Now that I’ve got an iPad pro, I also find myself adding sketches to notes. That’s something I haven’t done for a long time and it’s really useful.
Things I don’t Like About Notes
That Ridiculously Small Mac Font
It’s completely nuts to me how they shipped the Mac app with both that tiny default font and no way to change it to something larger. You can increase the font size in individual notes but nothing across the board. It’s like someone at Apple thought, “I’m 24 years old and I can read the tiny font just fine. If anyone else can’t, screw em’.” I was hoping that by now they’d have shipped an update that lets me fix this but no luck. Strangely, this is not an issue on the iPad or iPhone where the default font size is larger and entirely readable.
There is no way to easily duplicate a note. Quite often I will use an existing note as a jumping off point for a new one. The only way to do that now is to physically copy the contents of the note, create a new note, and then paste those content. Not exactly convenient.
The Notes application will sort your notes any way you like, so long as you only like them sorted by modification date with the most recently modified note always at the top. This generally is the best way to sort notes and my preferred method. However, once in a while I would like to sort them in different ways, like alphabetically. That’s not possible here. Searching your Notes (Option-Command-F on the Mac) helps but still I wish we could decide for ourselves how Notes organizes its data.
A Few Hacks I’ve Picked Up Along the Way
Text Formatting Shortcuts
There is a series of keyboard shortcuts for text formatting. Once you get them under your fingers, they speed up text formatting on the Mac nicely:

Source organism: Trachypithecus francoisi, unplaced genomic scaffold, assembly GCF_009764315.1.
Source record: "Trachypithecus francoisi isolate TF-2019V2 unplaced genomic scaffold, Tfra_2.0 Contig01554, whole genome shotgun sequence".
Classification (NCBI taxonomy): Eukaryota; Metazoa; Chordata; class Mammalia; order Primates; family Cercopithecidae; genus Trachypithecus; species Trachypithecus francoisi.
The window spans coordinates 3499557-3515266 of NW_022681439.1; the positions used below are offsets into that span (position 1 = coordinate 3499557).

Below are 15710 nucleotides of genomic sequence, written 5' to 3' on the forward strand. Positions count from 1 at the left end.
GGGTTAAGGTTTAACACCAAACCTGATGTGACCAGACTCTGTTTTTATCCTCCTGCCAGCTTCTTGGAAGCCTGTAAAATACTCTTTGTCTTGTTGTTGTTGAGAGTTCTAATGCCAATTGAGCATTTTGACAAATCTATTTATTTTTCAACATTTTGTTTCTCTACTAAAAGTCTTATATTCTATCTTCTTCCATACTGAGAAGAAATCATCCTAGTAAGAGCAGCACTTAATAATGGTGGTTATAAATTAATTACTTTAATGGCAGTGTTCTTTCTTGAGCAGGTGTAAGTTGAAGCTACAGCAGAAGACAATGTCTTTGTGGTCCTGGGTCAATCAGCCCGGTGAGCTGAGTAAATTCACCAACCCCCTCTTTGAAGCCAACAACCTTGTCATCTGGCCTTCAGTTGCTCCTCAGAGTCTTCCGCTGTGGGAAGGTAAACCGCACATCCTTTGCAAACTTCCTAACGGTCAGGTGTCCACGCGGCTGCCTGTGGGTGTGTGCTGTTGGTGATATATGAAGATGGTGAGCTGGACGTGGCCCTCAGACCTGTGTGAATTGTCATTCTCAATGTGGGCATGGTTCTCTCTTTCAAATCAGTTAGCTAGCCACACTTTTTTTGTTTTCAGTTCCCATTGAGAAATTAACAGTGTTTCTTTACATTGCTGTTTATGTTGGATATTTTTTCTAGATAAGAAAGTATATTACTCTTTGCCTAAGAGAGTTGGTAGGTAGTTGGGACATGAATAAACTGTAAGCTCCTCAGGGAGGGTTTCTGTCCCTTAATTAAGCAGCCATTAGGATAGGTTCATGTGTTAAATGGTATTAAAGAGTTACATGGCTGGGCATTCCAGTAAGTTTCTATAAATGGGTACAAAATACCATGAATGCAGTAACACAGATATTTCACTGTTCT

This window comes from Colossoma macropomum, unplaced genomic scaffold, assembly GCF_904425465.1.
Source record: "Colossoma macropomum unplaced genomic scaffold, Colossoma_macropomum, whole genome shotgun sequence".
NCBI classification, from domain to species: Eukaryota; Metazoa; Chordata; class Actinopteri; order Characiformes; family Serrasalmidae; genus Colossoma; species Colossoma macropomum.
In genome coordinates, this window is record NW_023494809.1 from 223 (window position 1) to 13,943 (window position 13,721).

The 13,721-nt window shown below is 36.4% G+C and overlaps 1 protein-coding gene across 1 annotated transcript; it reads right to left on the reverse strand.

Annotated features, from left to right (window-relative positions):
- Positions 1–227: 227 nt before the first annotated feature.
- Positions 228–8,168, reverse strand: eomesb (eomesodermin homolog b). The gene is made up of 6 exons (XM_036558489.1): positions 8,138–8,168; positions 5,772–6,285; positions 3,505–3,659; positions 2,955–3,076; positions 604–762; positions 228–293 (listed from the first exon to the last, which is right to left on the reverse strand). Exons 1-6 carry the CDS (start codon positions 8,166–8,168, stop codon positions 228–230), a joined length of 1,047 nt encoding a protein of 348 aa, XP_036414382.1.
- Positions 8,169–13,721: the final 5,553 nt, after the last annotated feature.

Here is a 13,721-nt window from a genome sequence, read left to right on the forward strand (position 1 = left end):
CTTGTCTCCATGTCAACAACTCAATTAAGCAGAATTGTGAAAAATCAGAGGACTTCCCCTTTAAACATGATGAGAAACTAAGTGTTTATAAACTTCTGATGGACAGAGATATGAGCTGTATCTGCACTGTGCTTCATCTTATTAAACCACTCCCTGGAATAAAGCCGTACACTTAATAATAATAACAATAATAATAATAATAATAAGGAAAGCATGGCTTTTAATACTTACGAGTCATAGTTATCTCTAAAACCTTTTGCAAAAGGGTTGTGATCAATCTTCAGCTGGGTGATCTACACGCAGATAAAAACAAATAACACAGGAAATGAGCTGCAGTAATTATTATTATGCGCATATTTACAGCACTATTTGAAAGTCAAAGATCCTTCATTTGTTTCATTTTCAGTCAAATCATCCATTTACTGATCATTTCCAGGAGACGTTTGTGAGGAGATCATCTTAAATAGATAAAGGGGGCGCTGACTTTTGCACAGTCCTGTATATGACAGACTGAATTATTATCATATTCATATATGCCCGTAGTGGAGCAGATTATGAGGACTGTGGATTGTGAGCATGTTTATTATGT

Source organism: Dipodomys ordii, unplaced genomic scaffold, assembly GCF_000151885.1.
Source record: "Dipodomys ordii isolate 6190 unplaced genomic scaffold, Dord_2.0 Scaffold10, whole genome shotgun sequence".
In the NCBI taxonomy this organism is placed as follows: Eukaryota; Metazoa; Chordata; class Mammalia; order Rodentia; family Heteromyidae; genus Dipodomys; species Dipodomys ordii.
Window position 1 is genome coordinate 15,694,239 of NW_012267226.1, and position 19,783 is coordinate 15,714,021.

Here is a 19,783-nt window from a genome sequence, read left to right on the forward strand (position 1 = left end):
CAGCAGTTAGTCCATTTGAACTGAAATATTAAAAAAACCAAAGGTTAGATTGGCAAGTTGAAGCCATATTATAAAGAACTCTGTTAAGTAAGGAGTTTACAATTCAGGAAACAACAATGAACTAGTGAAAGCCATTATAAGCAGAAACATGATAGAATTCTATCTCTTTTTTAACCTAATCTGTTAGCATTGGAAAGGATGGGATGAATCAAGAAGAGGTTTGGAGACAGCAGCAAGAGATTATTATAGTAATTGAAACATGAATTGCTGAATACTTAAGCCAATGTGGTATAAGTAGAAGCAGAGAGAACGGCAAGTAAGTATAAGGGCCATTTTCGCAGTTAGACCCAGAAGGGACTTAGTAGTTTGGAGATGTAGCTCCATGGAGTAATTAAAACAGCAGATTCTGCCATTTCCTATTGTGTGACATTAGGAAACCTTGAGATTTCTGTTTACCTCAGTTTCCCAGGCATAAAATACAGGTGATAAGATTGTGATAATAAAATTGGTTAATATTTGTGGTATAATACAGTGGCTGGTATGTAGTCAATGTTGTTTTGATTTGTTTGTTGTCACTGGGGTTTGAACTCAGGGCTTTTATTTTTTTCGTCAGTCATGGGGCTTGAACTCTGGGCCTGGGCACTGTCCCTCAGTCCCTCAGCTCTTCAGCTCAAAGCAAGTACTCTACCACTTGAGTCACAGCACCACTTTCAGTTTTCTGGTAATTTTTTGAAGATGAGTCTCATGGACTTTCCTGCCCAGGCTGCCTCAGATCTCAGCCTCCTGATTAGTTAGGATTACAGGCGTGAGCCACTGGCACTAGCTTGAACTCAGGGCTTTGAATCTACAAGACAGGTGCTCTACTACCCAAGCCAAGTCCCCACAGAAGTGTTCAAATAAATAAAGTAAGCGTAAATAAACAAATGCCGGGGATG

Shift-Command-T – Title
Shift-Command-H – Heading
Shift-Command-B – Body
Shift-Command-L – Checklist
Notes supports folders, which is a convenient one-dimensional form of organization. It has no support, however, for tags. With the inclusion of tags in iOS last year, I was hoping that would become a “thing”. However, my hopes appear to be dashed. We saw very little support for tags in iOS 9. Notes was a golden opportunity for Apple to jump on their own tagging bandwagon but, alas, they did not. If you’re going to tag notes, you’ll have to make homegrown tags. I suggest using the hashtag (e.g., #grocery) and putting them in at the bottom of your notes. The searching feature will sniff them out for you.
Moving in from Evernote
If you’ve got a lot of notes in Evernote that you’d like to put in Notes, use Larry Salibra’s script. I’ve moved great big piles of text out of Evernote into Notes this way with no trouble at all.
Yanking Text out of Notes
You can always block and copy individual notes into a text file but if you’d like to copy all of your Notes out into individual text files, there’s a Mac app for that called Notes Exporter.
Am I Sticking With It?
So throughout this test drive I’ve been putting off deciding whether or not I’ll stick with Notes or not. However, after six months I’ve come to realize that the decision has already been made. The fact that I haven’t abandoned Notes after this long answers the question. I’m sticking with Notes.